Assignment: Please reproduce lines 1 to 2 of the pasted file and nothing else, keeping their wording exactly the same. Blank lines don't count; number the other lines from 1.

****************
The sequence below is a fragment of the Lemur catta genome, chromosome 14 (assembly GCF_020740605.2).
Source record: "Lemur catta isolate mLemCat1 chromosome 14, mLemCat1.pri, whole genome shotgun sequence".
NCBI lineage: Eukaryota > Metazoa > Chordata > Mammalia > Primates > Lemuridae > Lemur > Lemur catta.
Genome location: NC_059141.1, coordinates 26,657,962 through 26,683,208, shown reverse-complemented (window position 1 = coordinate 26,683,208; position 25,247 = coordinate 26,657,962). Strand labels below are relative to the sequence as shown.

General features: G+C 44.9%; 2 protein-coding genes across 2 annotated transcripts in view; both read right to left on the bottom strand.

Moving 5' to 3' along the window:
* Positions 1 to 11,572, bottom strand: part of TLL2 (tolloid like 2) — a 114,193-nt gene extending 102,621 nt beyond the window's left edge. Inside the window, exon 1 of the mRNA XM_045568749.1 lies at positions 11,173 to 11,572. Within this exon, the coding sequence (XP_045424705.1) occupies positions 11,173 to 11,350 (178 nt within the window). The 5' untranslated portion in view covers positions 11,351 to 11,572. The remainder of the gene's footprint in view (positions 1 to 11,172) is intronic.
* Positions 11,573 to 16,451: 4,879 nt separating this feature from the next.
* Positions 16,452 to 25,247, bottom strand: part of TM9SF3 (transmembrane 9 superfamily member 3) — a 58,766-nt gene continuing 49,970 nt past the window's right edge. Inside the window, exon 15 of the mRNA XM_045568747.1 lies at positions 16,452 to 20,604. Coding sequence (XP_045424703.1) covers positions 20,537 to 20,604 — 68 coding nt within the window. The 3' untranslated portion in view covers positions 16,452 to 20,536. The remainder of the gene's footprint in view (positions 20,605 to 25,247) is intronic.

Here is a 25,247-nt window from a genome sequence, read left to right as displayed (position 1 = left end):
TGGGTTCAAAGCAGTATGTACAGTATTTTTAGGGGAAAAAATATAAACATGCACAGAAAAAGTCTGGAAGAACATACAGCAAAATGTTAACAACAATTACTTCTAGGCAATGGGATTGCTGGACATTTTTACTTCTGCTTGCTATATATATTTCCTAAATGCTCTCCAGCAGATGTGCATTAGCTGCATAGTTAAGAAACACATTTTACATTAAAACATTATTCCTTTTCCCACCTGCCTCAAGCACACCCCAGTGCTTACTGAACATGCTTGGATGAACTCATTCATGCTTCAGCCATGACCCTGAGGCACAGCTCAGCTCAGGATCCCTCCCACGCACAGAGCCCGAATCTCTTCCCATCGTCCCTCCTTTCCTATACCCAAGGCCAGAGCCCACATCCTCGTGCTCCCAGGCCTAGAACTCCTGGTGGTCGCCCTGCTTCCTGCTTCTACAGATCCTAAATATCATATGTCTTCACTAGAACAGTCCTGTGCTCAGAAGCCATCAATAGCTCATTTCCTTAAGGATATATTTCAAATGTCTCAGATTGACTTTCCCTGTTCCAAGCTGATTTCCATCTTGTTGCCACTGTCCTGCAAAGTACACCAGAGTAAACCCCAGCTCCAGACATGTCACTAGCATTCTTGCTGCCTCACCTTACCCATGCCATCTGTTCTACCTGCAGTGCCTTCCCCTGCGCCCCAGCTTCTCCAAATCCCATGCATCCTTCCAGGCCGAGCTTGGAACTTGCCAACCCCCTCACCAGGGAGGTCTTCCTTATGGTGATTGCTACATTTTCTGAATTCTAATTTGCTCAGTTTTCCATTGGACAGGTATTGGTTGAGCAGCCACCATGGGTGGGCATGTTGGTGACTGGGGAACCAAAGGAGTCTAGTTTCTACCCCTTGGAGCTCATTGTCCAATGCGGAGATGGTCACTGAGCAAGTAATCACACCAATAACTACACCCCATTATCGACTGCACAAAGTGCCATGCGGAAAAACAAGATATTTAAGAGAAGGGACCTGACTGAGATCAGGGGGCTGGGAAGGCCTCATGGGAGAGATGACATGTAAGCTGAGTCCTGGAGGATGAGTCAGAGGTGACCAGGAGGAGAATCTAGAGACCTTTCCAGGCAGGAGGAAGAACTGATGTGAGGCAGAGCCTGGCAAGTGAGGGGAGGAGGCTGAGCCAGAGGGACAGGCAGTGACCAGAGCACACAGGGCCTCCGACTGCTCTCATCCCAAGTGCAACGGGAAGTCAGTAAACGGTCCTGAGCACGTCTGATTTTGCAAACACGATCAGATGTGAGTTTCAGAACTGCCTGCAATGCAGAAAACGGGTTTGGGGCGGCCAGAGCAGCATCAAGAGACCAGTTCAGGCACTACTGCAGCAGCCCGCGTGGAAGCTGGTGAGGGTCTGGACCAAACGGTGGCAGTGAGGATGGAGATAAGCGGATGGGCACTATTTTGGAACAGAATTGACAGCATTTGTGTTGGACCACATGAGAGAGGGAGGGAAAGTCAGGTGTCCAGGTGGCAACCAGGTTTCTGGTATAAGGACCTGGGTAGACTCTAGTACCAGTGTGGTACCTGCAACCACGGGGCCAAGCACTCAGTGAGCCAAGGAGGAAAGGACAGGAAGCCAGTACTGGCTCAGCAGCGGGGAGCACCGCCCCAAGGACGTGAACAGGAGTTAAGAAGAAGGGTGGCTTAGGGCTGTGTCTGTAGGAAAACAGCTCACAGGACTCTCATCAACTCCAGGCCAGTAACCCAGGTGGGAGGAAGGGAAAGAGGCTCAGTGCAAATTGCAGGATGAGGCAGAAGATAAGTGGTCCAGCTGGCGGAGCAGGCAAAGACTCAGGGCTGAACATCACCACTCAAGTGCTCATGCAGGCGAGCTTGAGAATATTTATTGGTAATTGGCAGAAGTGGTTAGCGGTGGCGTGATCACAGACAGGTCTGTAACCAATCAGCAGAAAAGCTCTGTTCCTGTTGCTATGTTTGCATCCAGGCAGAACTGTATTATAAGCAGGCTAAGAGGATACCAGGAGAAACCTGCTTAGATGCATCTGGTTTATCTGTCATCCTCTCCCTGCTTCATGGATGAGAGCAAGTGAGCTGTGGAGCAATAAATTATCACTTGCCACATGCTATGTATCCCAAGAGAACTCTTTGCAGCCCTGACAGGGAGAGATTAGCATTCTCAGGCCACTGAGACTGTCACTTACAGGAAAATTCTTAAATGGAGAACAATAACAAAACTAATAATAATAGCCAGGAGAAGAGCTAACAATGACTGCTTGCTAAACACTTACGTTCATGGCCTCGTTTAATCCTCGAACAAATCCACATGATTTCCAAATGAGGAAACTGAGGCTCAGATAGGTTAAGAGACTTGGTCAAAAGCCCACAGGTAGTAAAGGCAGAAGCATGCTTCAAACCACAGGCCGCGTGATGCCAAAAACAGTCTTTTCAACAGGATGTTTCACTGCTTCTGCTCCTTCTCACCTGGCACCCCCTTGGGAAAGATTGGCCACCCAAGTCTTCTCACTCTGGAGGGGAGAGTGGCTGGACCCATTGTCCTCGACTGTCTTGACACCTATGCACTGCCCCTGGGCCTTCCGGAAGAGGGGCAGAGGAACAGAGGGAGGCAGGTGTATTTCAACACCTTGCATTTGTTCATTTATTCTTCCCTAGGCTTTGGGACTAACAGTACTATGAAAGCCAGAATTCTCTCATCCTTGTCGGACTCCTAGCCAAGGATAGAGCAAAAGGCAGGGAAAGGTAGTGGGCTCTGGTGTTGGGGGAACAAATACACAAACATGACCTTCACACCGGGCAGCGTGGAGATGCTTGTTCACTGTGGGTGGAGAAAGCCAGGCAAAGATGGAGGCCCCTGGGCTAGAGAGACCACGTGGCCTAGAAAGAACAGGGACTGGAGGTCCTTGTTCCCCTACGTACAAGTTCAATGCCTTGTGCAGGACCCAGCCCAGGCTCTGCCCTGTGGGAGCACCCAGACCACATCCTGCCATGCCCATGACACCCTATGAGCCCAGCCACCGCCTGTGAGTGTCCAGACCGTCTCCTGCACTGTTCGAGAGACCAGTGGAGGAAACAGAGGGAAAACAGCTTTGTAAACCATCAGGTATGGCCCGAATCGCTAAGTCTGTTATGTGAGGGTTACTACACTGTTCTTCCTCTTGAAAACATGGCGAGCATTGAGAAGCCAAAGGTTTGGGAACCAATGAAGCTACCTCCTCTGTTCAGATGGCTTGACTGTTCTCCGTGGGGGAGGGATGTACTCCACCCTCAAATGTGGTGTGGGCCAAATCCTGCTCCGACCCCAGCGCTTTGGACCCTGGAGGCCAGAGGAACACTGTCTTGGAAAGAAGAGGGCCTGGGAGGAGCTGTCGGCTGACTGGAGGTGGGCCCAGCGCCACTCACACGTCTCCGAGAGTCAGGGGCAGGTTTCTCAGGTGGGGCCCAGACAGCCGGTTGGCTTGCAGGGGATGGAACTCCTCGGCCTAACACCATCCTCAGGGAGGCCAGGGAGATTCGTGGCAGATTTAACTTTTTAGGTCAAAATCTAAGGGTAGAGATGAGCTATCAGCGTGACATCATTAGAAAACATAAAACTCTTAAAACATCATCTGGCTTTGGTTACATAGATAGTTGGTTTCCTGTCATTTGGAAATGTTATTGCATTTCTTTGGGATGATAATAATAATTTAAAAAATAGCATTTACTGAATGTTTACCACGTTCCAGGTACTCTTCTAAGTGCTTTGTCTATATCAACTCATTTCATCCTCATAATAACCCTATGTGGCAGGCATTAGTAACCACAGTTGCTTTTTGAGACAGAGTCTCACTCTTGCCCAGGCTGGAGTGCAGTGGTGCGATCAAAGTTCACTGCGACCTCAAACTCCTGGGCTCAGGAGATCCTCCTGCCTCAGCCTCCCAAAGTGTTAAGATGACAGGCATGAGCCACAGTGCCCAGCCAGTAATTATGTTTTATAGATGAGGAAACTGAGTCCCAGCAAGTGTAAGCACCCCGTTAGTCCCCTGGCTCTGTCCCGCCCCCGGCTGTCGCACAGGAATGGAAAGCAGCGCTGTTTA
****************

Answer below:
The sequence below is a fragment of the Lemur catta genome, chromosome 14 (assembly GCF_020740605.2).
Source record: "Lemur catta isolate mLemCat1 chromosome 14, mLemCat1.pri, whole genome shotgun sequence".